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  1. #1
    Senior Member Maestr0's Avatar
    Join Date
    May 2003

    SCO suspends billing users

    "SCO is to suspend 'indefinitely' its demand that SGI pay it UNIX™ royalties. Perhaps more importantly for Linux users, it's not going to bill end users either. Businesses who run Linux don't have to worry about an invoice from SCO, or at least not yet. The Utah-based company had said it was looking for $699 up to $4,999 for servers and $199 for desktops. Now it's delaying sending out the invoices.

    SCO claims to have found a couple of mugs who wanted pay the license fees without receiving an invoice. But as analyst Gordon Haff of Illuminata told IDG, billing end-users exposes SCO to counter-suits, at least in the litigious USA. "


    \"If computers are to become smart enough to design their own successors, initiating a process that will lead to God-like omniscience after a number of ever swifter passages from one generation of computers to the next, someone is going to have to write the software that gets the process going, and humans have given absolutely no evidence of being able to write such software.\" -Jaron Lanier

  2. #2
    Just a Virtualized Geek MrLinus's Avatar
    Join Date
    Sep 2001
    Redondo Beach, CA
    All I can say is HA! SCO is learning that money ain't all it's cracked up to be and perhaps customers (I won't say loyal because I don't know if I'd want to stay with them at this point) are a little more important for the long term.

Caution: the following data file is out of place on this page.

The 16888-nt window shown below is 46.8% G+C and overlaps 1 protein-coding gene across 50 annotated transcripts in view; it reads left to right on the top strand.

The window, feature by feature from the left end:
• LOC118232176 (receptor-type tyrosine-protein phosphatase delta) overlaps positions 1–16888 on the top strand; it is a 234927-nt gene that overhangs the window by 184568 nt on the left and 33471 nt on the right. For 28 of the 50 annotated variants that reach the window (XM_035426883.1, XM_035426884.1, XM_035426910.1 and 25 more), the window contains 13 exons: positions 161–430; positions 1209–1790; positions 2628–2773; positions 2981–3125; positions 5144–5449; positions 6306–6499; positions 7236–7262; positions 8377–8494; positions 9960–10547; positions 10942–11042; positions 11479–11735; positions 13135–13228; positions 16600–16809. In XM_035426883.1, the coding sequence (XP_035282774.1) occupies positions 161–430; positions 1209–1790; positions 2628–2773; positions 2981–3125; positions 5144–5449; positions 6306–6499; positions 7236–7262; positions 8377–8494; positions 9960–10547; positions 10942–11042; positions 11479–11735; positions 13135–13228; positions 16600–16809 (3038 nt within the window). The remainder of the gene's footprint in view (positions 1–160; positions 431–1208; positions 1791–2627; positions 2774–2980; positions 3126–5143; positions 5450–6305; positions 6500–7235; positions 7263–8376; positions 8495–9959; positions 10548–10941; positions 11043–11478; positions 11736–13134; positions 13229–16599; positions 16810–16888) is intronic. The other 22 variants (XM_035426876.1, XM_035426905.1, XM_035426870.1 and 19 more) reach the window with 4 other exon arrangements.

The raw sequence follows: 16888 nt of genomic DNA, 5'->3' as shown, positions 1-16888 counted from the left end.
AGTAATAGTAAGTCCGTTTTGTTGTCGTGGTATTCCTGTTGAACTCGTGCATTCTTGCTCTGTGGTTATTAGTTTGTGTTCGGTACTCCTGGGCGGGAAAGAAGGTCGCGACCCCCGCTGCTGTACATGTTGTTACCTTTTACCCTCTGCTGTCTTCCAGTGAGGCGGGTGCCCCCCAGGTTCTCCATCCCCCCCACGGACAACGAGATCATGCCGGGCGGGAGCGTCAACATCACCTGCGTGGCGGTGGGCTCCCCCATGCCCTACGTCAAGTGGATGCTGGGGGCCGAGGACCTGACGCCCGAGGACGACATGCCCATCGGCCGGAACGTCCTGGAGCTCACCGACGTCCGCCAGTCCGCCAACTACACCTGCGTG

For those determined to show how much they dislike SCO's recent activities visit ThinkGeek and get the latest, greatest shirt!
    Goodbye, Mittens (1992-2008). My pillow will be cold without your purring beside my head
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  3. #3
    Senior Member
    Join Date
    Jul 2002
    first of all, i don't necessarily agree with what SCO is doing as i run a mix of win/*nix/mac myself, each performing specific functions and performing them very well. so i am glad they have "called off the dogs"(for now) so to speak. however, one question that i don't see anyone wanting to discuss is this....."what if they're right?" what if their IP(if it really is their IP) was indeed stolen and put into linux, what happens next. are we expected to say as a community "oh well sucks for you SCO, piss off?", that isn't right at all. IMO i don't know any developer that would like to have their code stolen and incorporated into another product and not be compensated for it.

    i'm curious, what do other people think of the "what if" question?
    just making some minor adjustments to your system....

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